IN A POSTHUMOUS PUBLISHING BOOM, 2010 has seen the translation and release of five titles from acclaimed Chilean author Roberto Bolaño (The Savage Detectives, 2666), with New Directions Publishing promising six more on the way. These so far include novellas, early novels, and this week a short-story collection, The Return.
Drawn from two smaller collections, The Return is a nicely structured if uneven sequence of stories. While some contain a simple scene that could fuel a one-act play, most of the stories are longer character studies (a few of them from his novel The Savage Detectives, appearing here in their own stories). The individualized voices are distinct and unique, though always talking in Bolaño's usual rambling and conversational style.
These voices are the main pleasure of reading Bolaño. The Return offers characters as varied as the European porn star of "Joanna Silvestri," who, while working in Los Angeles, pays a visit to the dying John Holmes—it's a tale of fading glory set in the strange world of pornography. There's also the frightening, menacing speaker of "Murdering Whores," a homicidal maniac lecturing a bound captive. While achieving an uneasiness, this story is more confusing than scary.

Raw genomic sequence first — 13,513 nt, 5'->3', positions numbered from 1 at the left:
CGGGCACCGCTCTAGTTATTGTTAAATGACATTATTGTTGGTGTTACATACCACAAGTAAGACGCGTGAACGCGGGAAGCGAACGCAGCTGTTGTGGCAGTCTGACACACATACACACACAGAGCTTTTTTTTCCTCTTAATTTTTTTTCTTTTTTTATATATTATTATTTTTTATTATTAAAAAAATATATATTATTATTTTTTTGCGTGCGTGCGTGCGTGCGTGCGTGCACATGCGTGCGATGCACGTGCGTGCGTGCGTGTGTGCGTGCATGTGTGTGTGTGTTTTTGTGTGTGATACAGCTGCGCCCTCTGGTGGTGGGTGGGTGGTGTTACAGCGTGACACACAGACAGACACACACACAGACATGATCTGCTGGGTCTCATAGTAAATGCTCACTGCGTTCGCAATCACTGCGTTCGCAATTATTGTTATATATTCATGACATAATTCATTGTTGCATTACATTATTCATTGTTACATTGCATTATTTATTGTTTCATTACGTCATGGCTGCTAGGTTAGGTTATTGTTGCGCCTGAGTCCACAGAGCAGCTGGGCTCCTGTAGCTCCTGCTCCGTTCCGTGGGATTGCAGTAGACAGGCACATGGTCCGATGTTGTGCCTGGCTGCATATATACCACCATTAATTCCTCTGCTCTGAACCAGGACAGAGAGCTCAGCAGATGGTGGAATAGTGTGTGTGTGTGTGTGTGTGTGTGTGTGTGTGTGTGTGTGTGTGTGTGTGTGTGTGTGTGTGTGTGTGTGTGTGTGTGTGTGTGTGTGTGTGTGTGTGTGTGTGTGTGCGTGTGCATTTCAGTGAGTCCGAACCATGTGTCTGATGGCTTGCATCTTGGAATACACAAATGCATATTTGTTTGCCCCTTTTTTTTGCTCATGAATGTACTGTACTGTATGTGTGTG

Other standouts include the title story, narrated from beyond the grave by an unremarkable man who watches his body become the subject of necrophilia. It's an unsettling backdrop for a story essentially about empathy and forgiveness. The same sort of contrast is on display in "Buba," a story about soccer players who find their success while engaging in a mysterious blood ritual with an African teammate. While the narrator experiences unprecedented success at the game, the secrecy of the ritual, kept hidden from the characters and the reader, casts a story of triumph in a menacing pall.
Bolaño is at his strongest when working within the characters. Toward the end of the collection are some unfortunate additions, including an extended narrative based on a dream Bolaño had, which is about as interesting as someone trying to explain a dream to you usually is. Bolaño's short stories display his strengths nicely, but after thoroughly enjoying his longer novels, they felt more like an after-dinner mint than a full course.